CBSE Class 10 English The Frog and The Nightangle Assignment Set B

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CBSE Class 10 English Assignment - The Frog and The Nightangle (1). Students are advised to refer to the attached assignments and practice them regularly. This will help them to identify their weak areas and will help them to score better in examination. Parents should download and give the assignments to their children for practice.



Once upon a time a frog croaked in Bingle Bog every night on a sumac tree.

The animals and birds of the bog hated his hoarse and unpleasant noise.

One night a nightingale came and perched on that sumac tree.

Her melodious voice attracted all the creatures of the bog. They came

in flocks to hear her.

The Frog was dumbfounded. He hopped to the nightingale next night.

He introduced himself as the owner of that sumac tee and famous critic of

art and music.

He boasted that he had long been famous in the bog for his loud and

manly voice.

The nightingale was highly impressed and asked how he liked her song.

The frog replied that it was not very bad. The technique was “fine but it

lacked force and strength.

The frog adopted a patronizing attitude. He told her that she couldn’t become

a winner without getting his expert guidance and training.

The nightingale felt highly flattered and obliged. She called him Mozart in


He exploited the magical voice of the nightingale to his advantage.

Soon all the animals and birds came to hear her song every night.

The frog imposed entry-tickets and collected a lot of money at the ticketwindow.

The heartless and greedy frog forced her to sing even in rain and cold.

The cruel frog was relentless. He himself started singing with her.

The nightingale was totally tired and exhausted and couldn’t sing anymore.

Her voice became hoarse and she lost the old magical touch.

The animals and birds didn’t find it anymore inspiring and interesting. They

stopped coming to listen to her song.

The income at the ticket-window crashed.

The frog became very angry. He advised her to puff up her lungs and sing


The nightingale tried to sing but one of her veins got burst and she died.

The frog remained unrepentant and showed no sympathy even at her death.

She should have known that “your” song must be “Your own”.

The frog once more sang at night in the frog unrivalled.

Literary Devices in the Poem

(I) Rhyme Scheme

The rhyme scheme of the poem is: aa bb cc dd………

(II) Allusion

The example of allusion is: ‘And you’re Mozart in disguise’.


(To be answered in not more than 30-40 words each)

1. Why did the nightingale agree to accept the frog as a music critic?

Ans. The nightingale came again the next night and got ready to sing her song.

Just then she heard the croaking of the frog. He took pride in saying that he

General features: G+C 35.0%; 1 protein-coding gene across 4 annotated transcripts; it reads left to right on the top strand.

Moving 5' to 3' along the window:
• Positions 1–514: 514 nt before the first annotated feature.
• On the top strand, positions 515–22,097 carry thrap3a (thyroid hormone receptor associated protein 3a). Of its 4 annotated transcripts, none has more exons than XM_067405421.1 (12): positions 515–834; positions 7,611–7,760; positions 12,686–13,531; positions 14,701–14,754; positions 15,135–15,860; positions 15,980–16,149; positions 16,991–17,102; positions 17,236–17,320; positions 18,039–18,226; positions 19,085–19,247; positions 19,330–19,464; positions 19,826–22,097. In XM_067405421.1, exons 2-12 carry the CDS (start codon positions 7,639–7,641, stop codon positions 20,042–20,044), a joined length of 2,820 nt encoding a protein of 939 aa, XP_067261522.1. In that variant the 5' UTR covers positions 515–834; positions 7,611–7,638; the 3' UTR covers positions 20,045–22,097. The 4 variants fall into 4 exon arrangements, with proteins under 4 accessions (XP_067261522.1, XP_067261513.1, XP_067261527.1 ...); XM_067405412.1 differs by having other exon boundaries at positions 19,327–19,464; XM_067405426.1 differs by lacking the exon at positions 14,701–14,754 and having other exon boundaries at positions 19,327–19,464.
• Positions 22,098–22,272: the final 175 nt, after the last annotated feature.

was known from his splendid male voice in the bog. He even composed

songs for the musical group, called “Bog Trumpet”. This impressed the

nightingale very much.

2. How did the frog appear to the nightingale like a Mozart in disguise?

Ans. The nightingale admitted that there was nothing divine in her song. But she

felt proud of her song. It was sweet and pleasant. But the frog was a crafty

fellow. He planned to eliminate his rival in the bog. So he pointed out that

there was not much to boast about the song. She was a beginner in the art of

singing and needed proper training. He assured her to take upon himself the

task of imparting training to her. The frog appeared to her like a Mozart in


3. Describe in your own words in the role of the audience. How did it

affect the fate of the nightingale?

Ans. The nightingale had been singing continuously the previous night. She was

completely exhausted. She was feeling tired. Her enthusiasm had gone.

There was a gathering of distinguished creatures. They were all eager to

listen to the sweet song of the nightingale. They hoped to be delighted by the

melody of her song. But a surprising discovery came to light. Her song had

turned monotonous and uninspiring. The attendance at the concert fell

sharply. This was very discouraging to the nightingale. It affected her fate.

4. What made the nightingale sad and sorrowful?

Ans. Excessive singing made the nightingale pale and sorrowful. The creatures in

the bog lost interest in her song because it had become dull and boring. It

had lost its previous freshness. The income at the ticket-office fell sharply.

Finding her-self singing all alone the nightingale felt no delight in singing.


(To be answered in not more than 100 words each)

1. Describe in your own words the contest between the frog and the

nightingale with reference to the following lines:

“In this bog I’ve long been known

For my splendid baritone

And, of course, I wield my pen

For Bog trumpet now and then.”

Ans. The poem the frog and the Nightingale brings about the foolishness of

following anybody blindly. It describes a contest between the frog and the

nightingale. Both claim to be the best singers. It is true that nightingale sings